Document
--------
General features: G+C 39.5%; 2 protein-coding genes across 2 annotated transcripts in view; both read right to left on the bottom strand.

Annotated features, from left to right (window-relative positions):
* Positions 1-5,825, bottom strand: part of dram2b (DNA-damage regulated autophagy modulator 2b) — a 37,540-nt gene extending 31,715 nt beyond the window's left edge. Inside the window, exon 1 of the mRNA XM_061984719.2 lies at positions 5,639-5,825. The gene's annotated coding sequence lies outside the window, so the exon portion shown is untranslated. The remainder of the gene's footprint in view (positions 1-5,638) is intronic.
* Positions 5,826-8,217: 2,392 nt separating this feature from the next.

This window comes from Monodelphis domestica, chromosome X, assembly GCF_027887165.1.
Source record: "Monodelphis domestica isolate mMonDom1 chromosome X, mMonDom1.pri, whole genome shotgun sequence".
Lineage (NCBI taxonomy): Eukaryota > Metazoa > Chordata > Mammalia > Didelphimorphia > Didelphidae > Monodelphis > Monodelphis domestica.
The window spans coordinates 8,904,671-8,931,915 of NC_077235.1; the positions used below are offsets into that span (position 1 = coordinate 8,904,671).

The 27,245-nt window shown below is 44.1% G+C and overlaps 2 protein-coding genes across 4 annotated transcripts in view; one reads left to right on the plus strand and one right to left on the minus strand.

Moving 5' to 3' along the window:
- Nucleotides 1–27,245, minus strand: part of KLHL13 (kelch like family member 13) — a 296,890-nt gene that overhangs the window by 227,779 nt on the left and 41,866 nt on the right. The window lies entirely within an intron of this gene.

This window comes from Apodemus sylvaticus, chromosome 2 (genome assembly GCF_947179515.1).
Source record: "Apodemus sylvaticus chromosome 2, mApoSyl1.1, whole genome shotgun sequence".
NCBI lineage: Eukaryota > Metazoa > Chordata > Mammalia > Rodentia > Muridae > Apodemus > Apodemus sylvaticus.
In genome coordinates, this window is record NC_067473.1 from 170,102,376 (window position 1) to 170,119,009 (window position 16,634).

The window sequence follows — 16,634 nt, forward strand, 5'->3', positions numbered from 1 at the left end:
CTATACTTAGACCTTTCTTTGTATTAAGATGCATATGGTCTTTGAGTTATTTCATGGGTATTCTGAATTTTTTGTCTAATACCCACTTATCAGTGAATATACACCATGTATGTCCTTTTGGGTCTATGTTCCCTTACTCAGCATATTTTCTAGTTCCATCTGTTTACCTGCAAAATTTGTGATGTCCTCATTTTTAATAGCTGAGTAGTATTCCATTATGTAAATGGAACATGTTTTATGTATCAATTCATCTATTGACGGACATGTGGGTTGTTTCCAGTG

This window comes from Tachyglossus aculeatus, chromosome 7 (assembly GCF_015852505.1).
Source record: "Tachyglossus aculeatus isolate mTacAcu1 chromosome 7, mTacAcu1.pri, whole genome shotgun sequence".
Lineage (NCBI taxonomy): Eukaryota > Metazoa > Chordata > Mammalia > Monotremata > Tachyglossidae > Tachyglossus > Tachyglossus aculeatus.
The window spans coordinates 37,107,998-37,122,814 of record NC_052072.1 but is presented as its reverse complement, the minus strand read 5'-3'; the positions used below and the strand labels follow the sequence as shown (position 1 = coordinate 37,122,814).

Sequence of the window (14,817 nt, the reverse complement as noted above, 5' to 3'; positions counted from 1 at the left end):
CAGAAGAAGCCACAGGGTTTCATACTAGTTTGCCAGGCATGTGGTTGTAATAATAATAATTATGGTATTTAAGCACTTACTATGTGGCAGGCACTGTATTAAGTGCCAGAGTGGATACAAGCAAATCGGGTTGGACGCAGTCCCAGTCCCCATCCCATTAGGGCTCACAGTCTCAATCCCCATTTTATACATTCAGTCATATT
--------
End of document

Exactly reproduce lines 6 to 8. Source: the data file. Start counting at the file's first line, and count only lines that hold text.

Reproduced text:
Source record: "Monodelphis domestica isolate mMonDom1 chromosome X, mMonDom1.pri, whole genome shotgun sequence".
Lineage (NCBI taxonomy): Eukaryota > Metazoa > Chordata > Mammalia > Didelphimorphia > Didelphidae > Monodelphis > Monodelphis domestica.
The window spans coordinates 8,904,671-8,931,915 of NC_077235.1; the positions used below are offsets into that span (position 1 = coordinate 8,904,671).